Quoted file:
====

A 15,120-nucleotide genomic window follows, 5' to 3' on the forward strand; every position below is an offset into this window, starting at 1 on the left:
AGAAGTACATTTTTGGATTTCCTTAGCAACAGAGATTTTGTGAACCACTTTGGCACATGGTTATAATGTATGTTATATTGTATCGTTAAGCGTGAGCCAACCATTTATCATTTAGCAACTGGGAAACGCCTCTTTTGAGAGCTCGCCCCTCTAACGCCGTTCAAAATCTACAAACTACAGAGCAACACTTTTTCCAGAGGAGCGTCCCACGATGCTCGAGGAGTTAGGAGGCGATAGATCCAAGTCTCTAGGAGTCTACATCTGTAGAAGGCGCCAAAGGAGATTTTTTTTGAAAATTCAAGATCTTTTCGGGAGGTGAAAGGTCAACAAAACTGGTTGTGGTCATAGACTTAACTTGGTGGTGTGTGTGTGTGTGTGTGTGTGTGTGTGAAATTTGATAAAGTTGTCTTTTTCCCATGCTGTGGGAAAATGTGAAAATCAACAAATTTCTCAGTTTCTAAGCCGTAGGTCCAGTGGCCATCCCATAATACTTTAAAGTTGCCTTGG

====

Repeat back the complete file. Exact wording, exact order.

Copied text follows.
A 15,120-nucleotide genomic window follows, 5' to 3' on the forward strand; every position below is an offset into this window, starting at 1 on the left:
AGAAGTACATTTTTGGATTTCCTTAGCAACAGAGATTTTGTGAACCACTTTGGCACATGGTTATAATGTATGTTATATTGTATCGTTAAGCGTGAGCCAACCATTTATCATTTAGCAACTGGGAAACGCCTCTTTTGAGAGCTCGCCCCTCTAACGCCGTTCAAAATCTACAAACTACAGAGCAACACTTTTTCCAGAGGAGCGTCCCACGATGCTCGAGGAGTTAGGAGGCGATAGATCCAAGTCTCTAGGAGTCTACATCTGTAGAAGGCGCCAAAGGAGATTTTTTTTGAAAATTCAAGATCTTTTCGGGAGGTGAAAGGTCAACAAAACTGGTTGTGGTCATAGACTTAACTTGGTGGTGTGTGTGTGTGTGTGTGTGTGTGTGTGAAATTTGATAAAGTTGTCTTTTTCCCATGCTGTGGGAAAATGTGAAAATCAACAAATTTCTCAGTTTCTAAGCCGTAGGTCCAGTGGCCATCCCATAATACTTTAAAGTTGCCTTGG